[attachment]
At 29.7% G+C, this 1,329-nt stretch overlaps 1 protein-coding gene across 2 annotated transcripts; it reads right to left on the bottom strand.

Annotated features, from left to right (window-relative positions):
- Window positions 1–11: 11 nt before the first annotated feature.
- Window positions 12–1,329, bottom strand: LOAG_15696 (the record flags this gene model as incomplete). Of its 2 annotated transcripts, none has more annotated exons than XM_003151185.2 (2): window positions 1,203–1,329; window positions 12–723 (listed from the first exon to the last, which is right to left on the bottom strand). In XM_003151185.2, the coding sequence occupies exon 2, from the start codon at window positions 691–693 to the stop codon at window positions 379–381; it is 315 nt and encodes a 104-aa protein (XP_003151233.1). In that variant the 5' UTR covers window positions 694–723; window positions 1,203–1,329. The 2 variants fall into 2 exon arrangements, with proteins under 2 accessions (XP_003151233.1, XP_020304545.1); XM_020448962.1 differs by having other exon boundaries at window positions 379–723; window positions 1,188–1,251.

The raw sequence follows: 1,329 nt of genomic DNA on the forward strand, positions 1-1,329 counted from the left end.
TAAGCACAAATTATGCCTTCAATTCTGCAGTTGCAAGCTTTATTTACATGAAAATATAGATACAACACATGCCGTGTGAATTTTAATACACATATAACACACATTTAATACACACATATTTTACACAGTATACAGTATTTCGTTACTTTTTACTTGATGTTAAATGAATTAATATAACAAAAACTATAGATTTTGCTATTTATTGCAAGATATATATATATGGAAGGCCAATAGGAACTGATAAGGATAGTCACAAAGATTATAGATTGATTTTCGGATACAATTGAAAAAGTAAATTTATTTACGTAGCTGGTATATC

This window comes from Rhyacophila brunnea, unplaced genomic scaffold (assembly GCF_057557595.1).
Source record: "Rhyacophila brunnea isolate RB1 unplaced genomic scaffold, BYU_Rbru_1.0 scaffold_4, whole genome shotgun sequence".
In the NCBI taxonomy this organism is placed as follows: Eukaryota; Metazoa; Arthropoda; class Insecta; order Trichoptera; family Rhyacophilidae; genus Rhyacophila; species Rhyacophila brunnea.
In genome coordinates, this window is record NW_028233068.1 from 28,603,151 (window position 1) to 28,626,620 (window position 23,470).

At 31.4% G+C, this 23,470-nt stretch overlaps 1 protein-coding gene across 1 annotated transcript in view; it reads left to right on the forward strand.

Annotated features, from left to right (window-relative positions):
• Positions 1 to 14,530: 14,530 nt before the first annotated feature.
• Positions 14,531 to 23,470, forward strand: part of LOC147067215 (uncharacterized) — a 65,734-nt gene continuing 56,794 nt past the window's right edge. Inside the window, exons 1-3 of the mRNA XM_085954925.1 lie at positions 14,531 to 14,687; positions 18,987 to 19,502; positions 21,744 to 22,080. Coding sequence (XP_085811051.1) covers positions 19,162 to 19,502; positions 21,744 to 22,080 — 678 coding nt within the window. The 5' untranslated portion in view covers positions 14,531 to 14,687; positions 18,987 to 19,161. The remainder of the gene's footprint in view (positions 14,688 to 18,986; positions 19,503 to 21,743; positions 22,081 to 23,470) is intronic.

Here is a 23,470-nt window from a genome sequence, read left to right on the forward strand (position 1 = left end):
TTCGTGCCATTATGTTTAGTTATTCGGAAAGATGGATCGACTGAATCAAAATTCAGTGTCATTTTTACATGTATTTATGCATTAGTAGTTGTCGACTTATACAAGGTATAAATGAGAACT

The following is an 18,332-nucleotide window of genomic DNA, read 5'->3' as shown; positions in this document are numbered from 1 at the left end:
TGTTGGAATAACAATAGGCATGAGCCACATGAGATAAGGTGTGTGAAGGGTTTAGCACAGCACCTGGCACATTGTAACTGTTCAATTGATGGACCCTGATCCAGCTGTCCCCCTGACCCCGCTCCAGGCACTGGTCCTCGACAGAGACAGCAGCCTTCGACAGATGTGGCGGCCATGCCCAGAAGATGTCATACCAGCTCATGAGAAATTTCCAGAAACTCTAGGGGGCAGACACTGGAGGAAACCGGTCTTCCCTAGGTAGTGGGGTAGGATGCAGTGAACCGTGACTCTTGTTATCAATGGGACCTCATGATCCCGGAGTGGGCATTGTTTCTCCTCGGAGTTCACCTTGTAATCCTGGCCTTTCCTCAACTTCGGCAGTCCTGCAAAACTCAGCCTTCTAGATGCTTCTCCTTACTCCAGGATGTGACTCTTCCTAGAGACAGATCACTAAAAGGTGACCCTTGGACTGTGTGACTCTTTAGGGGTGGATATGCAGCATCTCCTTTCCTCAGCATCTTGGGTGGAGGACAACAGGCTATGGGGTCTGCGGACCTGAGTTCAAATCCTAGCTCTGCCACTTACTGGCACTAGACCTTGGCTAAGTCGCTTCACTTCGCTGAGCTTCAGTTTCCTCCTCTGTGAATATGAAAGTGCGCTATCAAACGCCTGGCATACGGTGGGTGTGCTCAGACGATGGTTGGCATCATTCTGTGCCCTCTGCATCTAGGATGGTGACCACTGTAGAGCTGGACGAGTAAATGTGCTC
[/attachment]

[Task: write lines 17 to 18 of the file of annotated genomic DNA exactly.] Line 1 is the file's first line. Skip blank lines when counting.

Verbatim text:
The following is an 18,332-nucleotide window of genomic DNA, read 5'->3' as shown; positions in this document are numbered from 1 at the left end:
TGTTGGAATAACAATAGGCATGAGCCACATGAGATAAGGTGTGTGAAGGGTTTAGCACAGCACCTGGCACATTGTAACTGTTCAATTGATGGACCCTGATCCAGCTGTCCCCCTGACCCCGCTCCAGGCACTGGTCCTCGACAGAGACAGCAGCCTTCGACAGATGTGGCGGCCATGCCCAGAAGATGTCATACCAGCTCATGAGAAATTTCCAGAAACTCTAGGGGGCAGACACTGGAGGAAACCGGTCTTCCCTAGGTAGTGGGGTAGGATGCAGTGAACCGTGACTCTTGTTATCAATGGGACCTCATGATCCCGGAGTGGGCATTGTTTCTCCTCGGAGTTCACCTTGTAATCCTGGCCTTTCCTCAACTTCGGCAGTCCTGCAAAACTCAGCCTTCTAGATGCTTCTCCTTACTCCAGGATGTGACTCTTCCTAGAGACAGATCACTAAAAGGTGACCCTTGGACTGTGTGACTCTTTAGGGGTGGATATGCAGCATCTCCTTTCCTCAGCATCTTGGGTGGAGGACAACAGGCTATGGGGTCTGCGGACCTGAGTTCAAATCCTAGCTCTGCCACTTACTGGCACTAGACCTTGGCTAAGTCGCTTCACTTCGCTGAGCTTCAGTTTCCTCCTCTGTGAATATGAAAGTGCGCTATCAAACGCCTGGCATACGGTGGGTGTGCTCAGACGATGGTTGGCATCATTCTGTGCCCTCTGCATCTAGGATGGTGACCACTGTAGAGCTGGACGAGTAAATGTGCTC